Things go wrong from the outset. Justine and Michael arrive late. The hosts are impatient and the wedding planner (Udo Kier) won’t even look at the bride out of rage. Justine’s parents are impossible: her father (John Hurt) is an irresponsible fool, desperate to be liked, and her mother (a ferocious Charlotte Rampling) is cynical to the point of mania. Justine absents herself from the proceedings as much as she can, lolling in the bathtub, hanging out with the horses in the stable, sleeping in her room, but despite her best efforts the night gets more and more mortifying. Her sister is furious with her for being depressed, her brother-in-law for being ungrateful, and her boss (the oleaginous Stellan Skarsgård) is on hand to needle her about a tag line for an advertising campaign. With the addition of excess drinking and extramarital sex, the reception blossoms into a true social disaster.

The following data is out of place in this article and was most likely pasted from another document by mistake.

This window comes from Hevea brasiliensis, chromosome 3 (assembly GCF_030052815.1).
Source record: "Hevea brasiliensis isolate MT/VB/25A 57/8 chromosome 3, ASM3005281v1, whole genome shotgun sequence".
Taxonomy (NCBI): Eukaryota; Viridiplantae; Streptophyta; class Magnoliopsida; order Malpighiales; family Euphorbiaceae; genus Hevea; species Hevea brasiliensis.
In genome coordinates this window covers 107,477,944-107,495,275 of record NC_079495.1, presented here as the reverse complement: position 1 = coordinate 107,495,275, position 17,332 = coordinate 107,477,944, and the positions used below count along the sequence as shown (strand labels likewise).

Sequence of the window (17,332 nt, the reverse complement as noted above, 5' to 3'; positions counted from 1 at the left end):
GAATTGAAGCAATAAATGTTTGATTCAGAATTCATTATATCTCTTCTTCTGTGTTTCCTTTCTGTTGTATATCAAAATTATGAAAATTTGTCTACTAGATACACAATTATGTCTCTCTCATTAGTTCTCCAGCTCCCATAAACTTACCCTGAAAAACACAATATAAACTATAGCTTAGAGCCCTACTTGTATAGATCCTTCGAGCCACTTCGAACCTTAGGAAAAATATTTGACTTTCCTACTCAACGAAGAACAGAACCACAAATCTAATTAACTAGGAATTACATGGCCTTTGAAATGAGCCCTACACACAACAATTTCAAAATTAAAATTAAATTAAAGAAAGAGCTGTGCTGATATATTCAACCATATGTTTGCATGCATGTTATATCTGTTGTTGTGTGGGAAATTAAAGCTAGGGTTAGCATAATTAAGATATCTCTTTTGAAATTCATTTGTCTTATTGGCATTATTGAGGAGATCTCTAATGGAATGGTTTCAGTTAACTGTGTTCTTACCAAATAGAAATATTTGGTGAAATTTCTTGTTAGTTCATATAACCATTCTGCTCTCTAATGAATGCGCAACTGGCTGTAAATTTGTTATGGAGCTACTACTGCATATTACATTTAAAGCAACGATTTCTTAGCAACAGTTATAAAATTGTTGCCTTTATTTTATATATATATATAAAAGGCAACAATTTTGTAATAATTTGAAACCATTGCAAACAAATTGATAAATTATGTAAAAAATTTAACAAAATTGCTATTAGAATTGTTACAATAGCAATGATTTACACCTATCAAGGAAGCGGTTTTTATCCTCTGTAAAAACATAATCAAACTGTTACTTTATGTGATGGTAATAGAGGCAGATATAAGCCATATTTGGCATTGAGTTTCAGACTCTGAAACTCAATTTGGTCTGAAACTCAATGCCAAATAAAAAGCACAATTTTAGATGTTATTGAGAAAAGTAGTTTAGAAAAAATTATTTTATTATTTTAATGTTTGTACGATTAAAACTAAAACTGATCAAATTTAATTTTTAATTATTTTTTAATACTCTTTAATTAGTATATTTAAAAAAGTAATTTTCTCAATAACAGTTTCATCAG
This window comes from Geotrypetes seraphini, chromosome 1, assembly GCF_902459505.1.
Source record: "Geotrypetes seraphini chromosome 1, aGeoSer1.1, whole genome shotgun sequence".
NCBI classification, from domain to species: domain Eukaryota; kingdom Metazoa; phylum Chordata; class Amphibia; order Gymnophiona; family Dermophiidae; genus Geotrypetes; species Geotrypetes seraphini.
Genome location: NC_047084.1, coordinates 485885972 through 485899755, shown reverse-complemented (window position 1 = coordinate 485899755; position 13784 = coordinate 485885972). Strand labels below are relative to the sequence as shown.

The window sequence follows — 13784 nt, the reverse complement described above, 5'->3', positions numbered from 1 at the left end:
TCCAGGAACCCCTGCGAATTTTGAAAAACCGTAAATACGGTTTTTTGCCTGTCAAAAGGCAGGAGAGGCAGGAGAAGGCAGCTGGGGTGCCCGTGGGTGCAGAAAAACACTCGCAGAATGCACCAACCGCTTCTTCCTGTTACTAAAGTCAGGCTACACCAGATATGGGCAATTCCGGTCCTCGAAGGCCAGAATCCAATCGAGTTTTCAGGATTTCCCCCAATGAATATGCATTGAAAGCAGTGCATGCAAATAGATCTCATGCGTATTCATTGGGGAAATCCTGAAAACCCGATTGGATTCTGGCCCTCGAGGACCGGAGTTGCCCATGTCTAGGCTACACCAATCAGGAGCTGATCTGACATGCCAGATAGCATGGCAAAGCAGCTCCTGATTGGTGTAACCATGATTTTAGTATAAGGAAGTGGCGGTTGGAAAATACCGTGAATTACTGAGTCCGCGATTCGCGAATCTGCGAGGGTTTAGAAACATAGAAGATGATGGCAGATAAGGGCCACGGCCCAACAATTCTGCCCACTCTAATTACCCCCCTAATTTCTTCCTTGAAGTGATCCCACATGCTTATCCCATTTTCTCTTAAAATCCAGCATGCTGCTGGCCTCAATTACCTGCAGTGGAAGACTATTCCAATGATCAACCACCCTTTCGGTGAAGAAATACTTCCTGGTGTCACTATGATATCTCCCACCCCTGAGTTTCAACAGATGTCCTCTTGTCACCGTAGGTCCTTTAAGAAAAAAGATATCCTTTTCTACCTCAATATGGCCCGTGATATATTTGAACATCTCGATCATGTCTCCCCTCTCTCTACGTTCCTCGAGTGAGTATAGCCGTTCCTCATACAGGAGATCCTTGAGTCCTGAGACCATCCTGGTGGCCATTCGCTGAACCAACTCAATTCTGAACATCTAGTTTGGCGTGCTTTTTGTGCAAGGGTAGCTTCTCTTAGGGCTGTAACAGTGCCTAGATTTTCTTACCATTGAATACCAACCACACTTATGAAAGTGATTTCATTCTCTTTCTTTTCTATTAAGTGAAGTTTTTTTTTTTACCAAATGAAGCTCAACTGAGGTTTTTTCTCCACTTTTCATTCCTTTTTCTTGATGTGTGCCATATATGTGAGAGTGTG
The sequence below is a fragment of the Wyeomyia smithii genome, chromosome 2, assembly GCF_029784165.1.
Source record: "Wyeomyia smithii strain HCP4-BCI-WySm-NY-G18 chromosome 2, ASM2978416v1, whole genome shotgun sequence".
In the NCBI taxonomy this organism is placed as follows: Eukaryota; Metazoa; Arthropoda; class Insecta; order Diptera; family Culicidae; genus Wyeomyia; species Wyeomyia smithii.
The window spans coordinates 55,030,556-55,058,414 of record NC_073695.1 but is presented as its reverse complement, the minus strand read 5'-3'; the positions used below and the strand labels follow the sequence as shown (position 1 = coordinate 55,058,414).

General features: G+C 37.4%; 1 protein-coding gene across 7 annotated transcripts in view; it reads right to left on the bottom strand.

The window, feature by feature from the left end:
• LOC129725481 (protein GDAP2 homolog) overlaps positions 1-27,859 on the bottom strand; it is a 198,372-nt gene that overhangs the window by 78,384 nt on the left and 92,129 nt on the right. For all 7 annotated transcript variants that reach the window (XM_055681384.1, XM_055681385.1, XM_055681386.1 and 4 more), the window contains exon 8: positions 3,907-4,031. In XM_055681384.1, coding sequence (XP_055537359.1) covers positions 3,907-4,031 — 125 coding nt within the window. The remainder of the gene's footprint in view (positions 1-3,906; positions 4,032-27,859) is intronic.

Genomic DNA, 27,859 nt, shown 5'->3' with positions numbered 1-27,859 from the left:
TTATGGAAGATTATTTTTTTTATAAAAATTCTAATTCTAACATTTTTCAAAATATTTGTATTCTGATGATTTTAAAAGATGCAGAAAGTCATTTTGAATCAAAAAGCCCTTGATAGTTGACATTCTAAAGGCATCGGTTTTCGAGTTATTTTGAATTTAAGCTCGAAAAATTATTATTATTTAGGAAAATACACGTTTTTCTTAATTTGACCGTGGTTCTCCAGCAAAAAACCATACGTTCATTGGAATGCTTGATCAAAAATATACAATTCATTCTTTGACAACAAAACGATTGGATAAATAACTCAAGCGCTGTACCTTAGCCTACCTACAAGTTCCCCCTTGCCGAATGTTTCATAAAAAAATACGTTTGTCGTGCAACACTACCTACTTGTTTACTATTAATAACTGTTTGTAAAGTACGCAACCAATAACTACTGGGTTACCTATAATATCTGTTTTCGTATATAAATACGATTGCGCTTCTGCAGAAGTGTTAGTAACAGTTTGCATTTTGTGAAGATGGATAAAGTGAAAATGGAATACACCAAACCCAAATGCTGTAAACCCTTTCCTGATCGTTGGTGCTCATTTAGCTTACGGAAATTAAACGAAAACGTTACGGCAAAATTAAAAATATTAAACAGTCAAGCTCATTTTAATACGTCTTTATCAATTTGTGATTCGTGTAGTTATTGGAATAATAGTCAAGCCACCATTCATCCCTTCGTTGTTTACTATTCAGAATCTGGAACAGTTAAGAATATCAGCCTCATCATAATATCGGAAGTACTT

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At the wedding, Justine seems in the grip of an overpowering ennui, but when she returns to her sister’s house in the second act after a few weeks, she’s in the grip of full-blown clinical depression. She’s nearly catatonic, unable to eat or bathe unassisted. Claire treats her with a mixture of tenderness and frustration that feels wholly genuine. For a moment, von Trier lets his defenses drop. He stops playing Holden Caulfield, smoking out the phonies, and shows depression for what it is, an illness, and not a heightened form of self-consciousness or sardonic social awareness.